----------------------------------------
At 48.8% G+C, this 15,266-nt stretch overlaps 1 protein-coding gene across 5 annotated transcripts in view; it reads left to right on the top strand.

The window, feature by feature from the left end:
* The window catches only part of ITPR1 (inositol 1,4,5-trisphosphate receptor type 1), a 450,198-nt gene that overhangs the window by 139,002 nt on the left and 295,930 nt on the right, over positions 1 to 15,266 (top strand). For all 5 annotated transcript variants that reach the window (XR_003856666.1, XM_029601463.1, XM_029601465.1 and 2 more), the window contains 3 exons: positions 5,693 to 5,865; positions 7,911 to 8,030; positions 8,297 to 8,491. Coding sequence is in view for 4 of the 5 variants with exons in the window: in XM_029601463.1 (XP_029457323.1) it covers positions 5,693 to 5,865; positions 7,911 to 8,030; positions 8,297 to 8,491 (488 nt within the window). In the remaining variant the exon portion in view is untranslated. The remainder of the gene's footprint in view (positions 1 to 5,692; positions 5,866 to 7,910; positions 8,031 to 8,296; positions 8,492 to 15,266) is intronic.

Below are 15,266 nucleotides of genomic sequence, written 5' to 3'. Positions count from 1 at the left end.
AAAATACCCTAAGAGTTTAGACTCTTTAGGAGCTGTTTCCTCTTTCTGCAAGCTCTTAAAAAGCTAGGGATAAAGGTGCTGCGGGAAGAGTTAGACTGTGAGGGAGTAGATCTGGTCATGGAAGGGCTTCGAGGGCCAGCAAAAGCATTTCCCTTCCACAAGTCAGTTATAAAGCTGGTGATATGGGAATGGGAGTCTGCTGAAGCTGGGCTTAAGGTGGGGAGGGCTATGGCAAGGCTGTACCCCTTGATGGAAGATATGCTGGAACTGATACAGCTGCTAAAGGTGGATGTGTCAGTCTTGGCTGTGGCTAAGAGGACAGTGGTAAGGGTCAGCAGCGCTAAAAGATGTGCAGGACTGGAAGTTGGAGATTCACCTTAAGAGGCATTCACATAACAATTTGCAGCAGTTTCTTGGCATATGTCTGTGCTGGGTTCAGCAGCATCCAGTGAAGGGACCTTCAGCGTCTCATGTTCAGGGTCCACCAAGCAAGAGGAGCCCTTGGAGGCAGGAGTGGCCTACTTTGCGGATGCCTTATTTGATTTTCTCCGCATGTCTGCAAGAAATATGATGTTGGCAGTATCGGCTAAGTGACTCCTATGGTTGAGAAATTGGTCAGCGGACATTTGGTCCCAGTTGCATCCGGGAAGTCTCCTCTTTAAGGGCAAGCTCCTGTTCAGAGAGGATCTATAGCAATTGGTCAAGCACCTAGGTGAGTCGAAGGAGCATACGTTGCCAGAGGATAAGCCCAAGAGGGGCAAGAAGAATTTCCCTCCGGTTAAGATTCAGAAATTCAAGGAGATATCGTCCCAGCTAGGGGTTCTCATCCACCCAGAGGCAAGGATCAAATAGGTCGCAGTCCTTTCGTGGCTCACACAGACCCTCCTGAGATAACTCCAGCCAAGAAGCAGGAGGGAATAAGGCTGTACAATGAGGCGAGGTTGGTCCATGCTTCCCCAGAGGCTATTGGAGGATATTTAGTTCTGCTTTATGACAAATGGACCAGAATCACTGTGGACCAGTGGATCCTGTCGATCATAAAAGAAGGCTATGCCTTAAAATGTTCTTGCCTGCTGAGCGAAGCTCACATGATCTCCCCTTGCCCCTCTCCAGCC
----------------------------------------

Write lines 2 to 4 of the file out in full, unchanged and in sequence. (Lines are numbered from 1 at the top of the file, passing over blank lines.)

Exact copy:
The window, feature by feature from the left end:
* The window catches only part of ITPR1 (inositol 1,4,5-trisphosphate receptor type 1), a 450,198-nt gene that overhangs the window by 139,002 nt on the left and 295,930 nt on the right, over positions 1 to 15,266 (top strand). For all 5 annotated transcript variants that reach the window (XR_003856666.1, XM_029601463.1, XM_029601465.1 and 2 more), the window contains 3 exons: positions 5,693 to 5,865; positions 7,911 to 8,030; positions 8,297 to 8,491. Coding sequence is in view for 4 of the 5 variants with exons in the window: in XM_029601463.1 (XP_029457323.1) it covers positions 5,693 to 5,865; positions 7,911 to 8,030; positions 8,297 to 8,491 (488 nt within the window). In the remaining variant the exon portion in view is untranslated. The remainder of the gene's footprint in view (positions 1 to 5,692; positions 5,866 to 7,910; positions 8,031 to 8,296; positions 8,492 to 15,266) is intronic.

Below are 15,266 nucleotides of genomic sequence, written 5' to 3'. Positions count from 1 at the left end.